Sobriety checkpoints are a bit different in that law enforcement can lawfully stop any motorist and conduct a brief inspection to look for any signs of intoxication. That said, you do still have rights at sobriety checkpoints. To start, you should note that law enforcement only has a right to look inside your vehicle from the outside–meaning they can’t automatically search your vehicle unless you either give them permission to or they observe something through the window (such as an open bottle of liquor) that gives them probable cause to search the rest of your vehicle.
Additionally, you have a right to remain silent–to some extent. You are required, under the law, to give law enforcement your name, driver’s license, and registration. However, when an officer starts asking questions like, “have you been drinking tonight?” you don’t have to answer. That said, you should always be polite–being confrontational with law enforcement never gets anyone anywhere positive.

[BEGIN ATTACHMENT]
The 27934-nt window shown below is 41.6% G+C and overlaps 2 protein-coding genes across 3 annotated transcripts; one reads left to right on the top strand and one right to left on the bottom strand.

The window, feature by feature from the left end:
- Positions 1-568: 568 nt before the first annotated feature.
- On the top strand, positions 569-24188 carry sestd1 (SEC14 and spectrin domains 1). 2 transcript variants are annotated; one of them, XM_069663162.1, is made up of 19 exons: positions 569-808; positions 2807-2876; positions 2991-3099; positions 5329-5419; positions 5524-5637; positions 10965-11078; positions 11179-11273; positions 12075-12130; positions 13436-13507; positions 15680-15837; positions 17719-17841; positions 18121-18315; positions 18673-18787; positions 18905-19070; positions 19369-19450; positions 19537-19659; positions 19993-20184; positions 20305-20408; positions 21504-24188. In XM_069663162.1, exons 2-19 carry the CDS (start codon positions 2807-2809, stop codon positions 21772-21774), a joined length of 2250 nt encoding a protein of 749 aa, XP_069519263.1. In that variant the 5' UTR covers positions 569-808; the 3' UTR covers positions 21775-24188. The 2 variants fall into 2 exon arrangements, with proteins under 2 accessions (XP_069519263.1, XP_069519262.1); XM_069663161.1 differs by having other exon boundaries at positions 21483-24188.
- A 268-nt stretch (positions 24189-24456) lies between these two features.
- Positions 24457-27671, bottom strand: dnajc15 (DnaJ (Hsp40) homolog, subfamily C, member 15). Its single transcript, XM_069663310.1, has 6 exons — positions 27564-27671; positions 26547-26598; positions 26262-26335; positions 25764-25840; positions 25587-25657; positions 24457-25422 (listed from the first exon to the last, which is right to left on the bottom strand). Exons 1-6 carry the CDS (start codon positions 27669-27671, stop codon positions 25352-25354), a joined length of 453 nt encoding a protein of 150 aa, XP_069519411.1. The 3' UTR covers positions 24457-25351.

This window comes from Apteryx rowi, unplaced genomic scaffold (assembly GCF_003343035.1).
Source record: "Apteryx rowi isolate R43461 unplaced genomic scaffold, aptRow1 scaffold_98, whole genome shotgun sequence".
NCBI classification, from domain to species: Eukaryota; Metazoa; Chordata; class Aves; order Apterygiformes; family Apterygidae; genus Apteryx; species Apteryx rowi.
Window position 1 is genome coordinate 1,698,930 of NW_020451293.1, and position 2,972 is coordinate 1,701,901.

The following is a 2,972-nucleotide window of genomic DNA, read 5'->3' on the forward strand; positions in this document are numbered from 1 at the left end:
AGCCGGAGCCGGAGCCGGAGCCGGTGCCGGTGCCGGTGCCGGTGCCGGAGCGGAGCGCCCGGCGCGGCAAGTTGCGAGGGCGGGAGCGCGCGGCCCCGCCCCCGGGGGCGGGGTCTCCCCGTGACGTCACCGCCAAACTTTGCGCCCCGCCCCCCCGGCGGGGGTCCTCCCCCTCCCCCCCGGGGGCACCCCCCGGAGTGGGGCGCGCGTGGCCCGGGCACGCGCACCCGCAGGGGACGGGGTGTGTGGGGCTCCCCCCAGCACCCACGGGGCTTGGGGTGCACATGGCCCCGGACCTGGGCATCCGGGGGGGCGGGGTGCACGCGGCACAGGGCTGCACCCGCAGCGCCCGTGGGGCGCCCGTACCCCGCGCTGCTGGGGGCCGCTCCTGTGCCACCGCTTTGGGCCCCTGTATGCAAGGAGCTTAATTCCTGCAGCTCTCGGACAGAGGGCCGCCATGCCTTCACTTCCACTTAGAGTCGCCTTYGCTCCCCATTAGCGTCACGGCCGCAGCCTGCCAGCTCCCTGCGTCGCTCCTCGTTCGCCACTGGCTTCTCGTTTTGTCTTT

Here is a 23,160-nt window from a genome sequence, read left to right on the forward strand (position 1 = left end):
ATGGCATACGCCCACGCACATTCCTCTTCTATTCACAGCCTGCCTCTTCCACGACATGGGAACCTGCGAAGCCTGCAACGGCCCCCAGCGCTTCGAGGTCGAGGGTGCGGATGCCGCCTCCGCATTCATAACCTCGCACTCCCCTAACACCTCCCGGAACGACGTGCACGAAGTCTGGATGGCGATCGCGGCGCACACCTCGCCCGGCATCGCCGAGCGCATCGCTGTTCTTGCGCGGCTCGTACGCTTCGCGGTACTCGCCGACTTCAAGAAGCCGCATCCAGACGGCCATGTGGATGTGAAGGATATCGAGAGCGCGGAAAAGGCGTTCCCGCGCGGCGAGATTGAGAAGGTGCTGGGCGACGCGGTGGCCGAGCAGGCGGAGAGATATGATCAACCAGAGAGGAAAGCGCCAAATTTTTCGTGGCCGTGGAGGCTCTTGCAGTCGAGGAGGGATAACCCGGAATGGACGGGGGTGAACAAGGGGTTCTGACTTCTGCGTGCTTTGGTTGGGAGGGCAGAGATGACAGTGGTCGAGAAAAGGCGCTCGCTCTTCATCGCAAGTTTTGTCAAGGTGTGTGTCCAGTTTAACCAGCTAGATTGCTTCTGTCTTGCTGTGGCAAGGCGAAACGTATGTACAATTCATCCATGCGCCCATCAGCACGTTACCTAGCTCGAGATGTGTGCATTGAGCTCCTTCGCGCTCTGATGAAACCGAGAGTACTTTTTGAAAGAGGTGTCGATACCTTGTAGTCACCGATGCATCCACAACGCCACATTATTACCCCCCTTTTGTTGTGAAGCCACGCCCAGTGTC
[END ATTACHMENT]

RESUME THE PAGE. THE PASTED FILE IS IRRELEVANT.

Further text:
Finally, you should know that you have a right to refuse a sobriety test, but if you do, you will likely face refusal charges, which can ultimately warrant your arrest. Typically, a law enforcement officer will only ask you to take a sobriety test of some kind if he or she believes you are under the influence of drugs or alcohol.
What are the Penalties for Refusing to Take a Breathalyzer Test in California?
Really, the only reason anyone would refuse to take a breathalyzer test is that they’ve had “a drink or two” and don’t want to fail the test and get a DUI. While this may seem like a good idea (and you technically have a right to refuse to take a breathalyzer test), you will still face serious penalties. California’s Implied Consent Law states that when a person refuses to take a lawfully-requested breathalyzer or blood test, they will likely face a $125 fine and a one-year suspension of their driver’s license.